Dec 10, 11
Read from December 04 to 08, 2011
You have to say one thing for Bill Maher: the man speaks his mind and makes no apologies for doing so.
If you're not familiar with the sometimes-caustic, liberal host of HBO's Real Time, then you most likely picked up this book by mistake. I used to watch Maher when his show was still on "regular" television, before he spoke up about something, got everyone's panties in a twist, and had to go back to HBO. Yes, that should tell you something right there: he used to be on cable, moved to late-night TV, then went back to cable. Maher's guests were always an interesting bunch. I can remember one show that included Marilyn Manson, Florence Henderson, and two other guests. I don't remember who the other two were, but I do remember that one of them was a religious nut-job, and I say that in the nicest way possible. It was quite a sight to see Manson sitting there calmly trying to debate said nut-job and Mrs. Brady had to be the one to tell this lady to please be quiet and let the young man have a chance to speak. Surreal!
Anyway, Maher covers most of the same ground he did in his previous book and on his show. In fact, he admits in the foreword that the longer, more "philosophical" pieces are basically straight from the show, although not all made it to air. The short musings are funnier, in my humble opinion, and they are definitely short. This is the sort of book that you can pick up and digest little nuggets, akin to the evil McDonald's Chicken Nuggets that Maher likes to make you feel bad about eating.
Prime example (and one near & dear to my heart, as I am now a rebel at the ripe old age of almost 44!)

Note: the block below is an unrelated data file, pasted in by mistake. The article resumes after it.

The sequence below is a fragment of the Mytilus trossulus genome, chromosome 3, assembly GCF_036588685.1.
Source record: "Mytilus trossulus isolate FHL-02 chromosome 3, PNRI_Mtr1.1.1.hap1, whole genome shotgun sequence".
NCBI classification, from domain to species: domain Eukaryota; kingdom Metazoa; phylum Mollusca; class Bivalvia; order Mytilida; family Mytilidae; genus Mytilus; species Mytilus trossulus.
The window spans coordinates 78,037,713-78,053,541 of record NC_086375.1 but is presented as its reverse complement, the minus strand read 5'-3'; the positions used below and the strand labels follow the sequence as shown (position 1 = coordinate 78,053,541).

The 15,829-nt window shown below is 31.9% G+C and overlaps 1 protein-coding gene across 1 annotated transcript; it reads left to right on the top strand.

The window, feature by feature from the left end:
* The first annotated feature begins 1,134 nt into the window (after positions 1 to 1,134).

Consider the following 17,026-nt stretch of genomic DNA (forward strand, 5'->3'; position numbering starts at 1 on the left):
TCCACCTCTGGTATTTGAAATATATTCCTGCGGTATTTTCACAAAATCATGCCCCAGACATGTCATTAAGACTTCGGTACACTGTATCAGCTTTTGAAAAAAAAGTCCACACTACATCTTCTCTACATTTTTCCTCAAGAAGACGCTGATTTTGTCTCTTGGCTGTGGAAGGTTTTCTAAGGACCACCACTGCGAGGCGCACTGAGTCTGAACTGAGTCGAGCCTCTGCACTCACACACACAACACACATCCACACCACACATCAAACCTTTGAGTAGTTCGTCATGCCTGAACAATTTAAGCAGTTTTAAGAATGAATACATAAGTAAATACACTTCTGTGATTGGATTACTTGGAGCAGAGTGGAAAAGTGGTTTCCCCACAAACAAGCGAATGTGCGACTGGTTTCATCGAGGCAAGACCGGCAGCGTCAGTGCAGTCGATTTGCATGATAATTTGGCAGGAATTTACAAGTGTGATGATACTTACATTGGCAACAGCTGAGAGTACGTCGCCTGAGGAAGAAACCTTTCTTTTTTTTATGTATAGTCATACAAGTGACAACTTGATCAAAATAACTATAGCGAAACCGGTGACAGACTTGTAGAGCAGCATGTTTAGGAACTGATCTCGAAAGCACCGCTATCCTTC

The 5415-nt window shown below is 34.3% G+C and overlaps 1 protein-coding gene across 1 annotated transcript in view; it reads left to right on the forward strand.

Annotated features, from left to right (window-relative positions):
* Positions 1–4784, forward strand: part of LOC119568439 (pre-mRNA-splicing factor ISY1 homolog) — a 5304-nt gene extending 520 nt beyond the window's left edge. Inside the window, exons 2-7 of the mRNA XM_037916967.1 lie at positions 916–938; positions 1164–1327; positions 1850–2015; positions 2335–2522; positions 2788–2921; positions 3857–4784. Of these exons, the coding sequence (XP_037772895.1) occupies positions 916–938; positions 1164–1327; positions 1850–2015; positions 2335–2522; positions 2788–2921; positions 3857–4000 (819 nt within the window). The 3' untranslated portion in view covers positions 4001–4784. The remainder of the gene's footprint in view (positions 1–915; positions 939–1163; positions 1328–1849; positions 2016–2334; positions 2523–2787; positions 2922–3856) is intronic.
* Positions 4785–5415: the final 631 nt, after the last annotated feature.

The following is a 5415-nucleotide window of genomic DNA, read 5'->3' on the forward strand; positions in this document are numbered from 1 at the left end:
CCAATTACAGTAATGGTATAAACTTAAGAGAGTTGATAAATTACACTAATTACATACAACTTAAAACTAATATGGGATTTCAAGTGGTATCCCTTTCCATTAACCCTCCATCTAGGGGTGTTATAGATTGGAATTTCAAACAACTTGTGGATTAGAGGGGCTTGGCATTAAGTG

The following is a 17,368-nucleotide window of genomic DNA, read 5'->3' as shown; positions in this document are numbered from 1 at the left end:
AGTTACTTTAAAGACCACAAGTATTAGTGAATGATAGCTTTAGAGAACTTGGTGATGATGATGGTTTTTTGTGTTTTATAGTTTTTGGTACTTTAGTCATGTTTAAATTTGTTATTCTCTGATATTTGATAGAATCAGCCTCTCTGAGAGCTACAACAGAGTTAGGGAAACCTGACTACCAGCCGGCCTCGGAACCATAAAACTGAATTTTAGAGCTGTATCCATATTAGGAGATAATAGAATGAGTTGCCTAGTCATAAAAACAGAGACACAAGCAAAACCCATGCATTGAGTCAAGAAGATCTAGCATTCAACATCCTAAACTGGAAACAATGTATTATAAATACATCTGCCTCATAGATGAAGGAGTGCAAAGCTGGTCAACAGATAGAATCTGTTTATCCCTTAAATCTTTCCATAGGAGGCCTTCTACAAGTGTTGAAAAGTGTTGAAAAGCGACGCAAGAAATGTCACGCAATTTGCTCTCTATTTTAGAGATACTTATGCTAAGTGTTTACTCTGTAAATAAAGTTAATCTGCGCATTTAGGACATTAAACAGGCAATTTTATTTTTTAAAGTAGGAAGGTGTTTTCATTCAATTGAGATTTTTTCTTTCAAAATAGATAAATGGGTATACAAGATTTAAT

Tat Patrol: Now that everyone has a tattoo, it will now be considered rebellious to not have a tattoo. Seriously. I think the Jonas Brothers have tattoos now. I'm sure Mitt Romney is all inked up. Betty White has one across her back that says "F**k the Police" - that I know for sure.
Now, as funny as I found a lot of Maher's musings, I have to admit that I was a bit disappointed with him at times, too. He's turned into the "super-left" guy, just as Dennis Miller has turned into the "super-right", and I find that sad. Yes, the Republicans have screwed up things in this country - but so have the Democrats. Yes, there should be higher taxes to help get us out of the national debt, and definitely yes, corporations that manage to pay absolutely no taxes each and every year need to be stopped. But the Democrats went mad with power when they were in the majority, and rather than trying to help the country a little, they "helped" us a lot - and a lot of us really didn't deserve such help. I am all for lending a helping hand, but I grew a bit tired of watching the Democrats give us all handouts. I do agree with Maher when he asks what has happened to us as a country; he feels that we've become too accustomed to sitting around and waiting for the government to "save us". Well, guess what folks? Congress is nothing more right now than a huge daycare full of 2-year-olds that need a nap and refuse to agree on anything. It's going to be up to us, the citizens, to pull ourselves out of this mess - and that won't happen if we're squalling right along with the Big Boys.
All in all, a fun read. But I do wish we'd see a little more "middle" humor from our comedians, because I truly believe that's where most Americans stand - in the middle.